5 minute guide to deploying Fluent Bit on Kubernetes

Written by Anurag Gupta

Get started deploying Fluent Bit on top of Kubernetes in 5 minutes, with a walkthrough using the helm chart and sending data to Splunk.

In this guide, we will walk through deploying Fluent Bit into Kubernetes and writing logs into Splunk. For this blog, I will use an existing Kubernetes and Splunk environment to make steps simple. You can also see an architecture diagram below:

architecture-diagram

Getting Fluent Bit configuration ready

If you are not familiar with Fluent Bit, it is an open-source application written in C to help ship data from many sources to many destinations. Fluent Bit is exceptionally lightweight, performant, and resilient - which makes it ideal for Kubernetes environments.

To send data to Splunk, we will need to define an output within Fluent Bit configuration. I’ll mask the host and Splunk_token parameters and use tls.verify to allow us to skip adding the certificate for now.

[OUTPUT]
    Name splunk
    Match *
    Host XXXXXXXXXX
    Port 8088
    Splunk_Token xxxxxxxxxxxxxxxxxxx
    tls On
    tls.verify Off

Deploying via Helm

The simplest way to take this configuration and put it into action is by grabbing the Helm charts from the Fluent repository: https://github.com/fluent/helm-charts/. If you are not familiar with Helm - you can think of it as one of the package managers for Kubernetes, similar to rpm/deb on Linux.

Clone this repo into your workspace. Let’s take a look at the structure of the fluent bit chart.

├── Chart.yaml
├── README.md
├── templates
│   ├── NOTES.txt
│   ├── _helpers.tpl
│   ├── _pod.tpl
│   ├── clusterrole.yaml
│   ├── clusterrolebinding.yaml
│   ├── configmap.yaml
│   ├── daemonset.yaml
│   ├── deployment.yaml
│   ├── psp.yaml
│   ├── service.yaml
│   ├── serviceaccount.yaml
│   ├── servicemonitor.yaml
│   └── tests
│       └── test-connection.yaml
└── values.yaml

Let’s modify value.yaml, delete the configured outputs for ES, and insert our configuration from Step 1:

  ## https://docs.fluentbit.io/manual/pipeline/outputs
  outputs: |
      [OUTPUT]
        Name splunk
        Match *
        Host XXXXXXXXXX
        Port 8088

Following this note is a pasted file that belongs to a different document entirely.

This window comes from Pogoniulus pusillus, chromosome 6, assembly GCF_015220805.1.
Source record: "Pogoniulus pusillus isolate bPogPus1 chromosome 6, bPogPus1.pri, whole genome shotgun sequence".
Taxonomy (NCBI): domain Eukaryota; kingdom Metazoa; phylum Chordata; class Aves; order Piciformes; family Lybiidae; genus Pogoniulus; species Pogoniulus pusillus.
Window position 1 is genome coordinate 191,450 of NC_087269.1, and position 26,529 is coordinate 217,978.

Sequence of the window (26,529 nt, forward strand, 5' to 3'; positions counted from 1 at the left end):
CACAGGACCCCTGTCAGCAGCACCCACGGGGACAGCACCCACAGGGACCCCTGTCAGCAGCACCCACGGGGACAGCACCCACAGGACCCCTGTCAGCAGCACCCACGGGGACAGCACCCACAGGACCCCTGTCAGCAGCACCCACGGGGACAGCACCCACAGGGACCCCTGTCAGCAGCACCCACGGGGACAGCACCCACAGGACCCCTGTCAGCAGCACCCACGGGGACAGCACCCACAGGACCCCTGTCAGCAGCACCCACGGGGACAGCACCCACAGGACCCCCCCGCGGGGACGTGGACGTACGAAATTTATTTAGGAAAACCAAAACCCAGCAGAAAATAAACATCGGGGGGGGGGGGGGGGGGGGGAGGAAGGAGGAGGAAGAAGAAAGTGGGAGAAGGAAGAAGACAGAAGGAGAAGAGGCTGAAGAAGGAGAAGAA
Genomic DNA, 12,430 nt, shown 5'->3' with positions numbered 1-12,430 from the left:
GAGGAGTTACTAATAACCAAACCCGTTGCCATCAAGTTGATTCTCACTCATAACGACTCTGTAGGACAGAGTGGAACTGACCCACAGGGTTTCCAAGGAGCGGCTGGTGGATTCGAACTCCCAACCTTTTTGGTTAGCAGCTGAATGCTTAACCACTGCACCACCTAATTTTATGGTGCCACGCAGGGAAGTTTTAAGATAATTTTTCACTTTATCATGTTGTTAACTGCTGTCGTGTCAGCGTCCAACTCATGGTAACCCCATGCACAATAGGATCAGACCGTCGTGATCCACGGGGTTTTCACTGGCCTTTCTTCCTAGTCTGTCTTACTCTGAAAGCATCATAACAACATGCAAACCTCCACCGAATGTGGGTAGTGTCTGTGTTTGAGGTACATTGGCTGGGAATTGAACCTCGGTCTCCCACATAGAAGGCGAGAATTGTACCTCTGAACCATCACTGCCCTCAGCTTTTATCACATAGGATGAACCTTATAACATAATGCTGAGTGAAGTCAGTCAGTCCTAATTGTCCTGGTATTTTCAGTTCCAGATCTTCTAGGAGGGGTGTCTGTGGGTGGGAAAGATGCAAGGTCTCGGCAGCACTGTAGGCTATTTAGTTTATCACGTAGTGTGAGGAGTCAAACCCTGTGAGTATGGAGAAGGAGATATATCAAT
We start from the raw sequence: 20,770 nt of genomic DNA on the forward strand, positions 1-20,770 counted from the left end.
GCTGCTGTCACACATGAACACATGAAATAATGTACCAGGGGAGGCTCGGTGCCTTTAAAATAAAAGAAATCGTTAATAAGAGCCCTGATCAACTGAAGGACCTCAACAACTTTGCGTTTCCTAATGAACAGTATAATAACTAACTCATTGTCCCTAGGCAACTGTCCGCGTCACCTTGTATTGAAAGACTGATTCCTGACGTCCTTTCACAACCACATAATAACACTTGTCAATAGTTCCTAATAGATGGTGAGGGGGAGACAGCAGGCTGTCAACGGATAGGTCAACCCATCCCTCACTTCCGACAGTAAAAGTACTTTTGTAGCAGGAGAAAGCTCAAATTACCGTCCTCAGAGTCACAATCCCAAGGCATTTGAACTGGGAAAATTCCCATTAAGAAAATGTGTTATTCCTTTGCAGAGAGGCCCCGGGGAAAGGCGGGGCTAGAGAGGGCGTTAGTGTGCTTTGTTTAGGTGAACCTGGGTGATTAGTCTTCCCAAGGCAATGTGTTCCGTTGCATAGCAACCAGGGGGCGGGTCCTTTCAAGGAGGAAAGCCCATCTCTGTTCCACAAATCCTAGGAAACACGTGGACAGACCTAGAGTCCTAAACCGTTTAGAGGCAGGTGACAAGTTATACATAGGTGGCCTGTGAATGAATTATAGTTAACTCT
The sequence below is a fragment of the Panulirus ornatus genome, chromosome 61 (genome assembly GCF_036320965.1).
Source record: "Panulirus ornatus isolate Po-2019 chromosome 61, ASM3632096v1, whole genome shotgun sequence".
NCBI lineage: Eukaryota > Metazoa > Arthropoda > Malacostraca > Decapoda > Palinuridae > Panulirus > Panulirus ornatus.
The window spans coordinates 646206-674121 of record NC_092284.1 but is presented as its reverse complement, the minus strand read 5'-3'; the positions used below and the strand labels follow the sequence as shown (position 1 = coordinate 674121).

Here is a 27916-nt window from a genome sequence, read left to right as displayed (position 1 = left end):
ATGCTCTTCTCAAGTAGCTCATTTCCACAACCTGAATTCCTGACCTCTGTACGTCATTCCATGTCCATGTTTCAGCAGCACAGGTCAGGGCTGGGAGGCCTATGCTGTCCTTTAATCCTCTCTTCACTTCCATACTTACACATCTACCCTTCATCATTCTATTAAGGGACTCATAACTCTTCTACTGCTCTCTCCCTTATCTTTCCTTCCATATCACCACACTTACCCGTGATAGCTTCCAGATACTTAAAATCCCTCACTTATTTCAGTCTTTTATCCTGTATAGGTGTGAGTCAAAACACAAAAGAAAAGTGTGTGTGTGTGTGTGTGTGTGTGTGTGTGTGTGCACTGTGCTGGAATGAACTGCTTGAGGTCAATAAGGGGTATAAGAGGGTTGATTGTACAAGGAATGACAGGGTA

Splunk_Token xxxxxxxxxxxxxxxxxxx
        tls On
       tls.verify Off

With the values.yml saved, and the only output for Splunk configured, we will change into the fluent-bit chart directory and deploy via the following command:

helm install fluent-bit .

This gives the name fluent-bit to the helm chart. We should receive the following acknowledgment, and we should be good to go.

NAME: fluent-bit
LAST DEPLOYED: Mon Dec 28 11:22:51 2020
NAMESPACE: default
STATUS: deployed
REVISION: 1
NOTES:
Get Fluent Bit build information by running these commands:

export POD_NAME=$(kubectl get pods --namespace default -l "app.kubernetes.io/name=fluent-bit,app.kubernetes.io/instance=fluent-bit" -o jsonpath="{.items[0].metadata.name}")
echo "curl http://127.0.0.1:2020 for Fluent Bit build information"
kubectl --namespace default port-forward $POD_NAME 2020:2020

Let’s check Splunk for incoming logs.

splunk-sample

What happening?

The helm chart deploys Fluent Bit as a DaemonSet within the Kubernetes environment, along with proper service accounts and configuration. DaemonSet deployments ensure that every node of Kubernetes will have a Fluent Bit instance running alongside it, capturing all the logs generated from Kubernetes pods.

The remaining configuration in value.yaml also specifies a filter plugin that gives fluent-bit the ability to talk to the Kubernetes API server enriching each message with context about what pod/namespace / k8s node the application is running on.

Conclusion

Logging in Kubernetes is a must as you start to add more and more applications. Thankfully, deploying Fluent Bit is simple thanks to the helm chart’s and Fluent Bit’s lightweight, performant, and resilient package.

If you have any questions, join us in the fluent slack channel (https://slack.fluentd.org).